Asafa Powell, a world-class sprinter who has achieved a lot but has failed to deliver so much more on the world and Olympic stage, has vowed to approach this summer's London Games like his last.
A gold medal showing in the British capital would be a fine accolade for the 29-year-old Jamaican, a former world record-holder whose career has been overshadowed by countryman Usain Bolt, with yet another Jamaican, Yohan Blake, rising to prominence last year and gaining the No 1 world ranking over 100m.
"It's not my last shot (at Olympic gold), but I'll be approaching it as if it's my last," said Powell, a sculpted 1.90m (6ft 3in) figure of a man who has a personal best of 9.72sec set in Lausanne in 2008, the fourth fastest time in the history of the event.
"I'll be going all out. But I'm only 29, so I have a few more years in me."
An Olympic gold medal winner as part of Jamaica's 4x100m relay team in Beijing in 2008, Powell also won relay gold in the 2009 Berlin worlds and silver in 2007.
For a sprinter who held the 100m world record between June 2005 and May 2008, with times of 9.77 and 9.74sec respectively and who has consistently broken the 10-second barrier in competition (around 74 times), Powell's individual medal haul of two world bronzes could be described as disappointing.
Powell raced the 100m at the 2004 Athens Olympics and in Beijing but finished fifth on both occasions, after failing to overcome pre-race nerves and fully convert his obvious on-track abilities into podium showings.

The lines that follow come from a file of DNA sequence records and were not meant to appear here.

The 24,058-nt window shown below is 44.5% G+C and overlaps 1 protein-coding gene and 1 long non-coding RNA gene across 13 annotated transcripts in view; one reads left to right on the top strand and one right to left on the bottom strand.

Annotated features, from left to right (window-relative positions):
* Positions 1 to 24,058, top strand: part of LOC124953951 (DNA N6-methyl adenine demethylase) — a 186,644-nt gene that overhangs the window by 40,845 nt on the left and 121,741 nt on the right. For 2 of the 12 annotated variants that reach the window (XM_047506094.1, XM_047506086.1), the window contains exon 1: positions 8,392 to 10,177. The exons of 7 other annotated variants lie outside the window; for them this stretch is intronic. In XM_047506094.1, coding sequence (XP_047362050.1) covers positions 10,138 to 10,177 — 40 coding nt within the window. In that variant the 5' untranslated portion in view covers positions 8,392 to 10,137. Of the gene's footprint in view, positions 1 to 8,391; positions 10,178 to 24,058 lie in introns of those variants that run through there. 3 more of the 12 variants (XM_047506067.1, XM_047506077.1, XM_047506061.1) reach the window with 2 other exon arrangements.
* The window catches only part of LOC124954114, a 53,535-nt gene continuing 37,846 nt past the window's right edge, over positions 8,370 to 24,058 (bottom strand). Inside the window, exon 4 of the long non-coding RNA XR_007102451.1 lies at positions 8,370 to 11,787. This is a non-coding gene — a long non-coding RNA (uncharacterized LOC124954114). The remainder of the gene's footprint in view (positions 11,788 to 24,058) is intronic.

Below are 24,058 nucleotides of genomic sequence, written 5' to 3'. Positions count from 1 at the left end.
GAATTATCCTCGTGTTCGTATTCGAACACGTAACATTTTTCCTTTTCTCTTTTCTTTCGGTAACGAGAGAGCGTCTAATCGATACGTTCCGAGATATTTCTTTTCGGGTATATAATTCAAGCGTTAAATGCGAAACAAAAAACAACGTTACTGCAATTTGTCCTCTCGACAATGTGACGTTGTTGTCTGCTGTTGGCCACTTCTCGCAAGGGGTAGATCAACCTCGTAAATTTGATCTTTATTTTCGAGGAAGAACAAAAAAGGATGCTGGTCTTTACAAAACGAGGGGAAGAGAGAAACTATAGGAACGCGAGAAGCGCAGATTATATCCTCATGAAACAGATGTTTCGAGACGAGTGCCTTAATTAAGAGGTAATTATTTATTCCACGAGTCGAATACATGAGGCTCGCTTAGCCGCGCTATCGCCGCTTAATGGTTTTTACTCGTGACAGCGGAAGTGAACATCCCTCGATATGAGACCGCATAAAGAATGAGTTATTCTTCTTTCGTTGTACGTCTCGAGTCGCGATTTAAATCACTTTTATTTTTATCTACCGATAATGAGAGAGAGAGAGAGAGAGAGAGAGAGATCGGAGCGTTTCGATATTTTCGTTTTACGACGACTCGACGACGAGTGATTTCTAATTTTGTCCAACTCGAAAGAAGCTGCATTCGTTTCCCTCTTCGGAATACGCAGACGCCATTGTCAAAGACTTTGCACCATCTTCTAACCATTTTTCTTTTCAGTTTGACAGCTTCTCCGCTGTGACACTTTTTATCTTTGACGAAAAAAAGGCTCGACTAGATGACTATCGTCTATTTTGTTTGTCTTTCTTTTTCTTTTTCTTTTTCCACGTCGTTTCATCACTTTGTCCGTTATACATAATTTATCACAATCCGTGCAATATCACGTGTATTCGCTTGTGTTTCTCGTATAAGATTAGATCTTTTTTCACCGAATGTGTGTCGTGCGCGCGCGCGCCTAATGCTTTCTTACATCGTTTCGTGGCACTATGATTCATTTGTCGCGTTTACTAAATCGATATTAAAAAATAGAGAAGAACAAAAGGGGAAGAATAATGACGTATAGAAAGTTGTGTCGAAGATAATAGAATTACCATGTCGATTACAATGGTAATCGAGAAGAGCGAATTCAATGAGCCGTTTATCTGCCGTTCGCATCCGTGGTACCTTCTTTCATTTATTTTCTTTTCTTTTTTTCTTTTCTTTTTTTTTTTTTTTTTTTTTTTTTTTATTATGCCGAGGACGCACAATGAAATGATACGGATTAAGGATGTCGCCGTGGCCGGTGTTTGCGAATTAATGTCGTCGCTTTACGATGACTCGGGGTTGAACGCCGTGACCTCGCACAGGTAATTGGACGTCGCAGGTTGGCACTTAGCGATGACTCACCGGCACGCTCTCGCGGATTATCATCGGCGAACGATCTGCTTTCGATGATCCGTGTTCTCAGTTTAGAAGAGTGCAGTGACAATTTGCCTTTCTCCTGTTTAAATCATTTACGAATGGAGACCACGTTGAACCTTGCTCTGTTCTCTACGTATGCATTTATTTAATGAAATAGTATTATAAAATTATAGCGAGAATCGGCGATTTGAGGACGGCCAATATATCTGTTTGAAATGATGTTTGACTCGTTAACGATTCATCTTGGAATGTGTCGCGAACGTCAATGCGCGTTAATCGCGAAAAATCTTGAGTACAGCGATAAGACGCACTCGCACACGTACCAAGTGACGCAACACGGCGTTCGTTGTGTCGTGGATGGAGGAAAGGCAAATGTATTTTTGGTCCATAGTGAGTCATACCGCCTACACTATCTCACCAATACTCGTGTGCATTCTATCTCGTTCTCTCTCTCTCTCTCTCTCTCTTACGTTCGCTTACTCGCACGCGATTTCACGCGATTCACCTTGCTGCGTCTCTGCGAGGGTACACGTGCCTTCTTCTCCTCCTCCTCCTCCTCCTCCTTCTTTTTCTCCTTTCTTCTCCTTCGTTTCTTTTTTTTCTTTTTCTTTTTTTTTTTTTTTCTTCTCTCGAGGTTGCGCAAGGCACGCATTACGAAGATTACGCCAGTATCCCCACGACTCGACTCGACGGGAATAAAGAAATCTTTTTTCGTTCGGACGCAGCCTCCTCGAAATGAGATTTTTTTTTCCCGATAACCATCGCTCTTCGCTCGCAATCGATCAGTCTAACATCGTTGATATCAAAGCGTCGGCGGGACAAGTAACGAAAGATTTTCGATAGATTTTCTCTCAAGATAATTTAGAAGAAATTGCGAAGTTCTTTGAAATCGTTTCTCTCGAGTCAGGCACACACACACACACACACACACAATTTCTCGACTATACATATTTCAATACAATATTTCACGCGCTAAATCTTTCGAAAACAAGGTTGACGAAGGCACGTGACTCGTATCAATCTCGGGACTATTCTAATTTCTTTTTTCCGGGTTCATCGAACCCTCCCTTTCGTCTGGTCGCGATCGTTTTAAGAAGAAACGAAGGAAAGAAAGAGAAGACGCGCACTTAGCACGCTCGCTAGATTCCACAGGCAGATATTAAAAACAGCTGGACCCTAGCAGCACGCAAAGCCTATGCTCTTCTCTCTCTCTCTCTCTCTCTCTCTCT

He was quick to play down any run-off against American 2004 Olympic champion Justin Gatlin at Friday's Diamond League opener at Qatar Sports Club.
"I'm not focused on anybody else," Powell insisted. "I'm focused on my own technique and finishing my race healthy.
"Bolt's always there, he's the man to beat, but in the back of my head out there, I'm trying to focus on myself."
Having dipped under 9.80sec on no less than eight occasions and under 9.90sec more than 30 times, Powell bettered his own world record in Doha in 2006 but the chances of that re-occurring here on Friday are highly unlikely, especially given his most recent injury concern.
Powell, coached since 2001 by Stephen Francis as part of the MVP Track and Field Club based at the University of Technology (U-Tech) in Jamaica, was meant to run the 200m at last week's Kingston Invitational meet, only to pull out at the last minute.
"I'm feeling good now," he stressed Thursday. "The main reason I didn't run was the concern over my groin running off the curve. I made the right decision not to run so I could compete here."
Powell added: "This year is the Olympic Games. You have to be very prepared. Friday's race is pretty much my first race, so I'm preparing myself for the bigger event to come."